Past studies have expanded the knowledge about blastomycosis through focusing on cases documented in specific immunocompromised persons and statewide occurrences or in areas in which the disease is endemic (4,6–9,16–18); however, such studies may be limited for making definitive conclusions by their scope and small sample size. Much remains unknown about the public health burden of blastomycosis-related deaths in the United States. Reports suggest an increase in the number of blastomycosis cases in recent years (13,20). Clearer identification of risk factors from national data may raise awareness of blastomycosis in the United States and support adding it to the list of reportable diseases in regions where the pathogen is endemic to improve surveillance and control. In this study, we assessed the public health burden of blastomycosis-related deaths by examining US mortality-associated data and evaluating demographic, temporal, and geographic associations as potential risk factors.
We used publicly available multiple-cause-of-death (MCOD) data from the National Center for Health Statistics to examine blastomycosis-related deaths in the United States during 1990–2010. These data are derived from US death certificates and include information on the causes of death coded by the International Classification of Diseases, 9th and 10th Revisions (ICD-9, ICD-10), demographic variables of age, sex, and race/ethnicity, date of death, and geographic region of residence.
We defined a case-patient as deceased US resident listed in the MCOD dataset during 1990–2010 whose death certificate listed blastomycosis as the underlying or contributing cause of death. The ICD-9 code 116.0 (years 1990–1998) and ICD-10 codes B40.0–B40.9 (years 1999–2010) were used to identify blastomycosis-related deaths.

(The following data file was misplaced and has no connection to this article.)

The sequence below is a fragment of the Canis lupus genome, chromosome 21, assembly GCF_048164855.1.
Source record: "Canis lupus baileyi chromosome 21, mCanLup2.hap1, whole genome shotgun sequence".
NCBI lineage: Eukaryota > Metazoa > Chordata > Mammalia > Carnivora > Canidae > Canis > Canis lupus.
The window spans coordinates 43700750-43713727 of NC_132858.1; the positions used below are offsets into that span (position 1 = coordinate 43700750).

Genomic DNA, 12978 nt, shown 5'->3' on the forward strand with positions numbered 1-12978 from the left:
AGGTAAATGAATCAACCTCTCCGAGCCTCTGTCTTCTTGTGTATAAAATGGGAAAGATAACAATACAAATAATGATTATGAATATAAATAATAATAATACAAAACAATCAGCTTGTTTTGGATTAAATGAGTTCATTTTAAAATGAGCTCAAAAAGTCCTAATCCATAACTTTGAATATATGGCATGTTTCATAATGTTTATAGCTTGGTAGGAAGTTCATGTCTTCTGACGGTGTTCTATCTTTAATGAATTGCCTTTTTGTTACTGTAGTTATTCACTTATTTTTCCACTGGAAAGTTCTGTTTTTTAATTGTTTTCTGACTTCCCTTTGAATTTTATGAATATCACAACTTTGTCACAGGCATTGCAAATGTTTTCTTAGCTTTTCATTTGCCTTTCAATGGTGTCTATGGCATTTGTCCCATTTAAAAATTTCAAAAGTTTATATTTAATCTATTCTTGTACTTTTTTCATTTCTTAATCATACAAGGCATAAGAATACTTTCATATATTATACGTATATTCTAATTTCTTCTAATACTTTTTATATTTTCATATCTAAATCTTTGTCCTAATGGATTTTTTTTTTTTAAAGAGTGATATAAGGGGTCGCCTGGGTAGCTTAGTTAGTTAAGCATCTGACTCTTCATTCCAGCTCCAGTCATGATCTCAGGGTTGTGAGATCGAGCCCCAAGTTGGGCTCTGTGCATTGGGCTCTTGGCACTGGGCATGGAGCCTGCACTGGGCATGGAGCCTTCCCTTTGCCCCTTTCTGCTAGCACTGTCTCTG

To ensure more stable estimates, we aggregated data for the study period. We calculated mortality rates and rate ratios (RRs) with 95% confidence limits (CLs) by age, sex, race/ethnicity, geographic region, and year of death using a maximum likelihood analysis presuming the response variable had a Poisson distribution (21), and with bridged-race population estimates data and designated geographic boundaries from the US census. We computed age-adjusted mortality rates using adjustment weights from the year 2000 US standard population data. We assessed temporal trends in age-adjusted mortality rates using a Poisson regression model of deaths per person-years in the population, designating year and age group dummy variables as independent variables, and the population as the offset. We calculated the percentage change by year based on the estimated slope parameter and examined the Poisson regression models for overdispersion. We performed all analyses using SAS for Windows version 9.4 (SAS Institute Inc., Cary, NC, USA).
We identified 1,216 blastomycosis-related deaths among 49,574,649 deaths in the United States during 1990–2010. Among those 1,216 deaths, blastomycosis was reported as the underlying cause of death for 741 (60.9%), and as a contributing cause of death for 475 (39.1%). The overall age-adjusted mortality rate for the period was 0.21 (95% CL 0.20, 0.22) per 1 million person-years. Using Poisson regression, we identified a 2.21% (95% CL −3.11, −1.29) decline in blastomycosis-related mortality rates during the period (Figure).
The mean age at death from blastomycosis was 60.8 years. Using 75 as the average age at death (22,23), we calculated that 19,097 years of potential life were lost. The mortality rates associated with blastomycosis increased with increasing age, peaking in the 75- to 84-year age group (Table 1). The mean age at death from blastomycosis was significantly lower among Hispanics (p<0.01), Native Americans (p<0.01), blacks (p<0.01), and Asians (p<0.01) than among whites based on the t test for difference in means.